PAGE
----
Dynegy’s strategy is to expand its coal-fired generating base to take advantage of economies of scale, said [Robert] Flexon, and he confirmed his company wants the Ameren plants as badly as Ameren wants to get rid of them.
“It’s time to get big or get out,” said [Julien] Dumoulin-Smith. “That is really what’s going on here.”
Dynegy was granted the same pollution variance given to Ameren which allows them to delay costly soot-control upgrades until 2020. Lindenbusch’s letter indicates they’re following through with plans to meet this deadline.
Next, Weiman uses platitudes, cynicism and hyperbole to support his position.
Dynegy, instead of planning a transition to better-paying and more sustainable jobs, is going to use whatever political and regulatory means possible to drain the last penny from this plant until it produces its last kilowatt while families of Peoria continue to suffer harmful health effects.
Every day, the Edwards plant spews toxins into the air and releases acids into the ground and water, all of which makes our climate crisis worse and sickens a our children – including the children of the folks who are working there.
Wow…you’d think there’d be hundreds if not thousands of bodies piled up around this plant during its 54 years of operation…except that there aren’t.
There is a better way. I encourage Mr. Lindenbusch to work with those who want to protect his workers from a sudden loss of income, who want to stop the illnesses, who want to protect our planet, who want to use the unique qualities of this plant site to transition to a sustainable and clean source of energy.
What is this “better way?” Weiman never says. Wind and solar are no better than coal. Does he advocate nuclear power? Not likely.
Weiman’s problem is that he demands unconditional surrender of the coal power industry. Coal is evil, and there can be no negotiations. Who cares if there are no alternatives at this time. Quite a contrast to the “tolerance” that is the basis for his Interfaith Alliance.
Endeavor Air dba Delta Connection’s schedule of three weekday roundtrips between Gen. Wayne A. Downing Peoria International Airport (PIA) and Delta Air Lines’ hub at Detroit Metropolitan Airport will end after Friday, August 29. Starting Monday, September 1, the airline will provide just two weekday roundtrips between the two markets.
Peoria isn’t the only downstate Illinois city to suffer service cuts. Bloomington Normal’s Central Illinois Regional Airport (CIRA) will lose one of two Detroit roundtrips effective Tuesday, September 2 while Moline’s Quad City International Airport (MLI) will see service reduced from three to two weekday roundtrips Wednesday, September 3.
A single daily roundtrip is typically offered on Saturday and Sunday to Detroit from these markets. All of these changes are shown on Delta Air Lines’ online flight schedules.
Although Delta Air Lines and its regional partners have begun replacing 50-seat regional jets with larger capacity airliners, namely 65-seat Canadair RJ700s, 76-seat Canadair RJ900s and even Delta’s own 110-seat Boeing 717-200s, the reduction in frequency planned for late summer will not be the result of larger aircraft being deployed into PIA, CIRA or MLI.
A regular contributor to the Iowa Interstate Railroad Facebook page has been posting photos of Iowa Interstate’s 700-series GP38-2s on corresponding dates in July, 701 on 7/1, 702 on 7/2, 703 on 7/3 and so forth.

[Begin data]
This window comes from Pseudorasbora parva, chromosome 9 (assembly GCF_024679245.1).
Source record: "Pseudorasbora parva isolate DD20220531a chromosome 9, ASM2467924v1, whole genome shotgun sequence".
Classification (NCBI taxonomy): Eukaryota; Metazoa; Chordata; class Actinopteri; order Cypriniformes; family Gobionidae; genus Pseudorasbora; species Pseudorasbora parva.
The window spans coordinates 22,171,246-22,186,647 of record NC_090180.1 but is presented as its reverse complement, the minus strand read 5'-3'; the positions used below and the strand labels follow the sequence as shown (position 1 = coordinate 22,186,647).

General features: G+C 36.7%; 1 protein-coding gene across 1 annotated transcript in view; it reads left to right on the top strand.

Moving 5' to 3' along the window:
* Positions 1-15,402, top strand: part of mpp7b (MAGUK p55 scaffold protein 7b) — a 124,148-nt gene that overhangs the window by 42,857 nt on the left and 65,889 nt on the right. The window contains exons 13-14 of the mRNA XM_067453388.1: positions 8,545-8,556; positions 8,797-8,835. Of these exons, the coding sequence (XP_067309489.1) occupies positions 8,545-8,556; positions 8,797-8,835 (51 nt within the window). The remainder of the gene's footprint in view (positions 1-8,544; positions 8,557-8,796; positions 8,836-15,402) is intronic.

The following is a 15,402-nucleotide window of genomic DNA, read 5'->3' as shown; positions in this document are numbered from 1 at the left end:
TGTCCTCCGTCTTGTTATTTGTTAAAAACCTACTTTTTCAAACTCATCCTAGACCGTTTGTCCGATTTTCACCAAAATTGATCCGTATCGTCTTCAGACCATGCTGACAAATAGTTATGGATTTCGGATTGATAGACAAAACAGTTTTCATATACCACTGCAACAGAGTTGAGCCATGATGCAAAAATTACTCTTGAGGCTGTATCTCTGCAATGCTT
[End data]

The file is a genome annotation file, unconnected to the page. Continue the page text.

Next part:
So today, 7/15, he posts a photo of IAIS 715 pulling the regular Peoria-bound local train (BUSW, or BUreau SWitcher) through Chillicothe on January 6, 2007.
But guess what I saw on my lunch break today? None other than 715 leading that same local train bound for Peoria! It had 701 trailing with 33 ADM feed loads in tow.
The video shows today’s train just past noon as it rolls by the Fire Training Academy at San Koty off Rt. 29. A second scene from early this evening shows Tazewell & Peoria Railroad switchers 1521 and 1352 pulling these same cars toward Bridge Jct. in Peoria. The TZPR handles switching duties for local railroads, and this is a good example.
I had a great time riding Norfolk Southern’s Great Midwest Whistle-Stop Safety Train, also known as Operational Lifesaver Special (OLS), on July 9, 2014.
Myself and about 20 others boarded at the small NS railroad yard at Tilton, located just southwest of Danville, for a trip to Decatur. The train had started in Lafayette, Indiana that morning, but arrived late due to some issue with a westbound freight going into emergency, which delayed all other traffic.
Norfolk Southern’s so-called “Automotive Artery” was busy this day. Shortly after I arrived Danville, I saw a westbound autorack train stopped in town. After things cleared up, there was a meet between an eastbound freight (possibly Decatur, Ill. to Frankfort, Ind. 34Z) and a westbound auto parts train. Another westbound autorack train rolled by Tilton Yard as we waited for the OLS to arrive. Train consist was as follows:
We left Tilton around 1:30pm. Shortly afterward, we passed the westbound auto rack train, then the auto parts train. After that, we passed a double stack train and a Roadrailer, both eastbound.
We arrived Decatur late, but that was okay because I was able to ride where there haven’t been any scheduled intercity passenger trains since April 30, 1971 (Tilton – Tolono) or July 9, 1983 (Tolono – Decatur).
Starting about 4 minutes, 30 seconds, we focus on Decatur. This starts with a view from the stone arch bridge over Lake Decatur (note supports for Illinois Terminal RR interurban bridge). Then we see Archer Daniels Midland Co’s massive East Plant complex, several views of ADM’s West Plant and finally, Tate & Lyle’s plant.
Saving lives is the point of Operation Lifesaver. Sometimes, it is best to hear from those who made a tragic error but lived to tell about it. We heard a 9-1-1 call from a young man named Mark Kalina who on October 12, 2012 trespassed onto Norfolk Southern property in Columbus, Ohio and got run over by a train, severing parts of both legs. Mark related his experience to us during our ride. Click here to read his story.
We also viewed video showing the aftermath of motorists’ poor choice to try to beat a train at a crossing. Our hosts showed nose camera video of a truck that ignored crossbucks and crossed into the path of an Operation Lifesaver Special!
Riding the OLS required driving two hours in both directions, but the trip was worth it. Remember, never trespass onto railroad property and always stop, look and listen the next time you cross railroad tracks.